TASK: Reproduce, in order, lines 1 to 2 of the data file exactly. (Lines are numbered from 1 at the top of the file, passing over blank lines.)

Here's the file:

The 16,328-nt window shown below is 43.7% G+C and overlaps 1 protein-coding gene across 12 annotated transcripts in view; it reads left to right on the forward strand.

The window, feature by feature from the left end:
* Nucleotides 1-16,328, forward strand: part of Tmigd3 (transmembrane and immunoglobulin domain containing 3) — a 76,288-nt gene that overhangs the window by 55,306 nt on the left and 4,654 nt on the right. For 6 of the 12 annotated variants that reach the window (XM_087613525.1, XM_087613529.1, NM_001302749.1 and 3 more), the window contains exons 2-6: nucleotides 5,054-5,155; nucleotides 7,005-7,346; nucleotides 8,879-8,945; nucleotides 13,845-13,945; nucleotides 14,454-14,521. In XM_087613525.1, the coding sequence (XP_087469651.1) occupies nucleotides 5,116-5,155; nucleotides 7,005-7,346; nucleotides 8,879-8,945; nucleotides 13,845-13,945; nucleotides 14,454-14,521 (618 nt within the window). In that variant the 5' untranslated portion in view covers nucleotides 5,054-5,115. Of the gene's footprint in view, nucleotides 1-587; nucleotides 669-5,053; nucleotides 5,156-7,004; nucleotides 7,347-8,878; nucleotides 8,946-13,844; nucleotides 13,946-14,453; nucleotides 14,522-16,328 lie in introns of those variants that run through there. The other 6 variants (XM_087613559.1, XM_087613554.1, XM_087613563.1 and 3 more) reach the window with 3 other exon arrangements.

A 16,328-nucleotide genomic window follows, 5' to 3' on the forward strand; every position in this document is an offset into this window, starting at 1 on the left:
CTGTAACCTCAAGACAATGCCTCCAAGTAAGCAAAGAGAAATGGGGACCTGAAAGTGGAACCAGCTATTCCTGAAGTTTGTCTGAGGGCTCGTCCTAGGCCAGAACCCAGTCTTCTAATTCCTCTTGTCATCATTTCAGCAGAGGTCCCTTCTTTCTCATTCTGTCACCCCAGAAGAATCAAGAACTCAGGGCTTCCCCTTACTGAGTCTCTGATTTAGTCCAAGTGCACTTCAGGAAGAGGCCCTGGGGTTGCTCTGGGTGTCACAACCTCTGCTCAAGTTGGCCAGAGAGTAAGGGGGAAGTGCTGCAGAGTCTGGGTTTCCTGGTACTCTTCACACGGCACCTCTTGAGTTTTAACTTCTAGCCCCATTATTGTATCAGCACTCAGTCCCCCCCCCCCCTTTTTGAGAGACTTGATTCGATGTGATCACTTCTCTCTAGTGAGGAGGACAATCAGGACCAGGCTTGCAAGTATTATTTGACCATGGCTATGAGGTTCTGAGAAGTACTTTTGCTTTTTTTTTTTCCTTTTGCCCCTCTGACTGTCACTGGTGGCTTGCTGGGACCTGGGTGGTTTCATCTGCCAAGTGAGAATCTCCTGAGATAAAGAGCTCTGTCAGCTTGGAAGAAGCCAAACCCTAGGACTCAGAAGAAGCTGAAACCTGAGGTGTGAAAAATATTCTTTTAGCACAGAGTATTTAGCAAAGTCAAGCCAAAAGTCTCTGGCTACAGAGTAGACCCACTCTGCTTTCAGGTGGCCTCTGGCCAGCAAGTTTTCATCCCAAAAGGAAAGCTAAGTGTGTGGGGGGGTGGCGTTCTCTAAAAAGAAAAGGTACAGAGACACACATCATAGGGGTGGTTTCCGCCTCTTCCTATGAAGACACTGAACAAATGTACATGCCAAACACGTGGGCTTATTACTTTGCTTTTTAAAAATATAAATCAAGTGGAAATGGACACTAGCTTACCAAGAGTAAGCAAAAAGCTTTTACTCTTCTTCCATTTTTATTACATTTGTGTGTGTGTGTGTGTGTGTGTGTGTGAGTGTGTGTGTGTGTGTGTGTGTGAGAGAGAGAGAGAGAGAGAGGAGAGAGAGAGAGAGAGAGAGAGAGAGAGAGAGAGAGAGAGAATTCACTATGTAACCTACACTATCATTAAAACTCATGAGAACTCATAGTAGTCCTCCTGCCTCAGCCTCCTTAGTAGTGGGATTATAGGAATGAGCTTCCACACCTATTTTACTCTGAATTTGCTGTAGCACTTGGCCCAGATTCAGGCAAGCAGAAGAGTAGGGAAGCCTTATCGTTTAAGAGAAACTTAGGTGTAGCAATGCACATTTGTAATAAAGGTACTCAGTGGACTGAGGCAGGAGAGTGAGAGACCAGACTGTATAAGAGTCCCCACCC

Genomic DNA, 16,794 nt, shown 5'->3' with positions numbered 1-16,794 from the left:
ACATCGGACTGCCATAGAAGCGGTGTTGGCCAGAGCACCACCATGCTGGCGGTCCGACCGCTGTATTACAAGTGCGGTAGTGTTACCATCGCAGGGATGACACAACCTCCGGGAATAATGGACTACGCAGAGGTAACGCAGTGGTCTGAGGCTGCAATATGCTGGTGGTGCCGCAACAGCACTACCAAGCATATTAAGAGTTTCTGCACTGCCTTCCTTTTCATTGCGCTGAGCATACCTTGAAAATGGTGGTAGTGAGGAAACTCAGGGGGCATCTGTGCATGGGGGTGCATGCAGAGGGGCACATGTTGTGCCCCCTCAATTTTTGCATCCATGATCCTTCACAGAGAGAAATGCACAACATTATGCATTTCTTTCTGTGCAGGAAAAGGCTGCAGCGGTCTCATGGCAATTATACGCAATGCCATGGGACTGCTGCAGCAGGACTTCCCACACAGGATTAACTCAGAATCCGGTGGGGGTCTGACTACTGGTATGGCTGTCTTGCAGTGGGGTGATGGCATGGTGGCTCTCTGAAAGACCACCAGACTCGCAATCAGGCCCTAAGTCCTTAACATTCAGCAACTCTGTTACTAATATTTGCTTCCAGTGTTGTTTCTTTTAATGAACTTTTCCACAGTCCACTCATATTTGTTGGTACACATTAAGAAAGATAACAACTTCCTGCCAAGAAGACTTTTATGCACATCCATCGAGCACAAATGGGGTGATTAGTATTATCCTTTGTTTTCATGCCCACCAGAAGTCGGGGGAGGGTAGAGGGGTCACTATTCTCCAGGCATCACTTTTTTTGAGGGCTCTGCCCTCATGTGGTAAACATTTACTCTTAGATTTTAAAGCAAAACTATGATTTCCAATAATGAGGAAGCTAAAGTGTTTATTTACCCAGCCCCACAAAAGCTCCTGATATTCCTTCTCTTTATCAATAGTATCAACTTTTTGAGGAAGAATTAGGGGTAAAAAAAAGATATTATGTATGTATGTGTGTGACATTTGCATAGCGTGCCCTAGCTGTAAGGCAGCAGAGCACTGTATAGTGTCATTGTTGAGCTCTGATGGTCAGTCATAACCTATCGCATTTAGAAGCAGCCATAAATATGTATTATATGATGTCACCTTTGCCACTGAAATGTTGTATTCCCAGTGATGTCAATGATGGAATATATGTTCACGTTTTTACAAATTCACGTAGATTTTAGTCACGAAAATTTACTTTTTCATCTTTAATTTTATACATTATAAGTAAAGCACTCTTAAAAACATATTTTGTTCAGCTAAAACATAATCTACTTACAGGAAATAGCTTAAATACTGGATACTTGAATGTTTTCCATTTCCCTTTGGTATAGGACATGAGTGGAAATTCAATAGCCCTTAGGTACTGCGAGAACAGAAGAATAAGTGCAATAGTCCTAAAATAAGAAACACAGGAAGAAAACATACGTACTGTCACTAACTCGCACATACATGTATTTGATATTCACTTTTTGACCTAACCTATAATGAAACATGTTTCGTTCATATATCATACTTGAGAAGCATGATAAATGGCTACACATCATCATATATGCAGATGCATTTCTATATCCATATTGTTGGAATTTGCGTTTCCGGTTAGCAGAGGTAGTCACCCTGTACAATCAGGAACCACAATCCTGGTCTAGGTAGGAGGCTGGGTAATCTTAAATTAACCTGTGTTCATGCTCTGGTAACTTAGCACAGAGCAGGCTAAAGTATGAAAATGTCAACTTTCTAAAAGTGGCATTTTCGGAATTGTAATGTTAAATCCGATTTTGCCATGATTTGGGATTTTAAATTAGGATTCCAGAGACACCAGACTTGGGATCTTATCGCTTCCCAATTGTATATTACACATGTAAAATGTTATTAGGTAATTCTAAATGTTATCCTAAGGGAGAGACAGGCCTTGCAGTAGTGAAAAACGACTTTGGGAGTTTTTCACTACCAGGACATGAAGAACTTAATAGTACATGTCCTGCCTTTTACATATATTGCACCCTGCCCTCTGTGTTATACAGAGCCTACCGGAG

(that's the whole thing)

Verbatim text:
The 16,328-nt window shown below is 43.7% G+C and overlaps 1 protein-coding gene across 12 annotated transcripts in view; it reads left to right on the forward strand.

The window, feature by feature from the left end: